Federal Judge Edward Korman ruled today that the so called “Plan B,” or “morning after pill” must be available to anyone who wants it.
The drug could be sold next to other over-the-counter medications.
This is the way it works: Containing the synthetic hormone levonorgestrel, the pill works by preventing a fertilized egg from attaching itself to the uterine wall. But it must be taken within 72 hours of unprotected sex. It cannot terminate an existing pregnancy.
Its primary purpose is to be used as “emergency contraception, such as when a condom breaks.
The drug has a history dating back to 1999 when the FDA approved prescription sales. In 2006, it was approved to be sold without a prescription, and in 2009 a judge set age requirements of 17 or older.
Today’s ruling eliminates the age requirement, as Judge Korman repeatedly referred to the “bad faith” that resulted in restricted access to the drug in the past.
“Today science has finally prevailed over politics,” said Nancy Northup, president and CEO of the Center for Reproductive Rights, which first petitioned the FDA to make the emergency contraceptive available over the counter in 2001. “Women all over the country will no longer face arbitrary delays and barriers just to get emergency contraception.”
Speaking at a news conference, Dr. Cora Collette Breuner, a pediatrician at Seattle Children’s Hospital, said the ruling made her proud “as a woman and as a doctor and as a mother of three children.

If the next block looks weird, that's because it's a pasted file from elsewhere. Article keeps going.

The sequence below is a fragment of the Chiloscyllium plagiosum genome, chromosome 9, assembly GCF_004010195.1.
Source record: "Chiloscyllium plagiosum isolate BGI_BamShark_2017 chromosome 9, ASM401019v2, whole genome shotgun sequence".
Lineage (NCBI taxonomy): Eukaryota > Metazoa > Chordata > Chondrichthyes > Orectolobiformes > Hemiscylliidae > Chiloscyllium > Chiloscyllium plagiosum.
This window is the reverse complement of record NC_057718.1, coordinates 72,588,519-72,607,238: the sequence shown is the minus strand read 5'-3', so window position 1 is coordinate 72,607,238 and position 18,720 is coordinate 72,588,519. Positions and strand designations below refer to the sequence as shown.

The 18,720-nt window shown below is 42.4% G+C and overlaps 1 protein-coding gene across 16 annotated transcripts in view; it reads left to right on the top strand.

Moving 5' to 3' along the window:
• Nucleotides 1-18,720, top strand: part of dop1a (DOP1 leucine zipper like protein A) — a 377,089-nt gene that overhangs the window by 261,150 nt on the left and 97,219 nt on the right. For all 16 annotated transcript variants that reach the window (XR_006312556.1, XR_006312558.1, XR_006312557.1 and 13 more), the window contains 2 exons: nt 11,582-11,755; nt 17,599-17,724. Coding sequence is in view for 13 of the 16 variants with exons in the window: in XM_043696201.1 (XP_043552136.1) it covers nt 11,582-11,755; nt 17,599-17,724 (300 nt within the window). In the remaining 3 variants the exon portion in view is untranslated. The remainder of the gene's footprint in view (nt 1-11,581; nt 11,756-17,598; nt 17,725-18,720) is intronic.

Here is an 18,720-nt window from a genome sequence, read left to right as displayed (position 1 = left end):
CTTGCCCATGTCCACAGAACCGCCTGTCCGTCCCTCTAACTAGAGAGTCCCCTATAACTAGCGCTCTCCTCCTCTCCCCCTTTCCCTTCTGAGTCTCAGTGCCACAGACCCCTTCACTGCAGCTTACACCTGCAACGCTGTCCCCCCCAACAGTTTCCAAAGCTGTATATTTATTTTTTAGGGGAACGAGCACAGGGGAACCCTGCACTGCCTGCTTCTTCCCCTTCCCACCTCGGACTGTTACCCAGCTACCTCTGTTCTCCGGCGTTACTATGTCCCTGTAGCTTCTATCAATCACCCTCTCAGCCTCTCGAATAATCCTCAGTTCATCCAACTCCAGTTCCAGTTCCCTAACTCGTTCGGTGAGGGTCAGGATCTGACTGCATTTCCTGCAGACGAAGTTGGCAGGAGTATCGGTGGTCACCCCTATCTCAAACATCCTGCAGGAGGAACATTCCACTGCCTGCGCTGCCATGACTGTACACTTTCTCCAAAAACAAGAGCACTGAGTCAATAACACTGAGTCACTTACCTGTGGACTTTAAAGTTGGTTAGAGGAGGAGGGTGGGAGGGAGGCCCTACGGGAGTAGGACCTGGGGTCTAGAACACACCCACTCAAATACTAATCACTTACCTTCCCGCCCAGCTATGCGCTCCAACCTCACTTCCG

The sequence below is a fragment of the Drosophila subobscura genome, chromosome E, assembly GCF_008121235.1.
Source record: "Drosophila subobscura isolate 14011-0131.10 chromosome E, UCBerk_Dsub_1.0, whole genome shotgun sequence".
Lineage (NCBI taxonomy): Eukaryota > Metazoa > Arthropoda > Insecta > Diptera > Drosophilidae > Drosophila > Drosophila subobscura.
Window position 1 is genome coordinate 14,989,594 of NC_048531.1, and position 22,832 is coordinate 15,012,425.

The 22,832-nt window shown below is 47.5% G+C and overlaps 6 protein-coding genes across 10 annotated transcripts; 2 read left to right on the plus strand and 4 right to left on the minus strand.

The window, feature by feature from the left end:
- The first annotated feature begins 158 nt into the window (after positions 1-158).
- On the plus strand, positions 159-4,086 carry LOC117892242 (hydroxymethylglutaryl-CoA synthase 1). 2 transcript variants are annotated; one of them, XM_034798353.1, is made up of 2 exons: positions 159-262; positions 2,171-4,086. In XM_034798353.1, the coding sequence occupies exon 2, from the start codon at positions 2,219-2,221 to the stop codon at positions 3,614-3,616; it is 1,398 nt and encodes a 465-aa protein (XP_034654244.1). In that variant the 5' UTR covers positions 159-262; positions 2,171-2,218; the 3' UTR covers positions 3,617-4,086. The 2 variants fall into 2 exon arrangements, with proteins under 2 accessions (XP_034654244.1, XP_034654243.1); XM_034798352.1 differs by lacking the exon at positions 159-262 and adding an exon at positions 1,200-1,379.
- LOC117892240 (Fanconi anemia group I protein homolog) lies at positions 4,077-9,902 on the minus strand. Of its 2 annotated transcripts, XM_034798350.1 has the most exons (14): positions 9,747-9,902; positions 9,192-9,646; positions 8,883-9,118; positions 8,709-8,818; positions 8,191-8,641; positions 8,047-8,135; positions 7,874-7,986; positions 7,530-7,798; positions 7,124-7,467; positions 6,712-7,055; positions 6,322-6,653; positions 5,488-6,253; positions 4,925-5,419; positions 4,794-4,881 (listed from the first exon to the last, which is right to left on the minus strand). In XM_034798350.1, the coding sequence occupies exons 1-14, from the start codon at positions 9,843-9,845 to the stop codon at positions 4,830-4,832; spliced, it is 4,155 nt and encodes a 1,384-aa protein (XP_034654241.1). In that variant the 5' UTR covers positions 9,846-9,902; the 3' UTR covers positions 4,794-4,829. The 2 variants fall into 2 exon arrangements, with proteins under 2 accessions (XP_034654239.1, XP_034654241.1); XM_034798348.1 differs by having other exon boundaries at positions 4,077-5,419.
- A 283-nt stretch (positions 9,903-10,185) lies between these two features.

“This statement and this ruling are long overdue and especially welcome by all of us at the American Academy of Pediatrics,” Breuner said.
She said that the drug must be affordable for all women who are sexually active at any age.
When I was first married in 1967, the “pill” had just become popular with young women. The Catholic Church made attempts to disallow its use. The “Women’s Movement” was gaining strength and reason won over religion.
The “Church” is once again outraged. A spokesman for the Catholic hierarchy complained that Plan B removes parental controls over underage children.
Recent polls of Catholic members displayed a different attitude. Most believed that they were morally right using methods of contraception unacceptable to the Church.
I am in full agreement with former Republican Senator Alan Simpson who said; Abortion is “a deeply intimate and personal thing,” and that “men legislators shouldn’t even vote on it.”
It’s time women are allowed to make their own decisions about their own bodies.
Columnist-The Guardian Express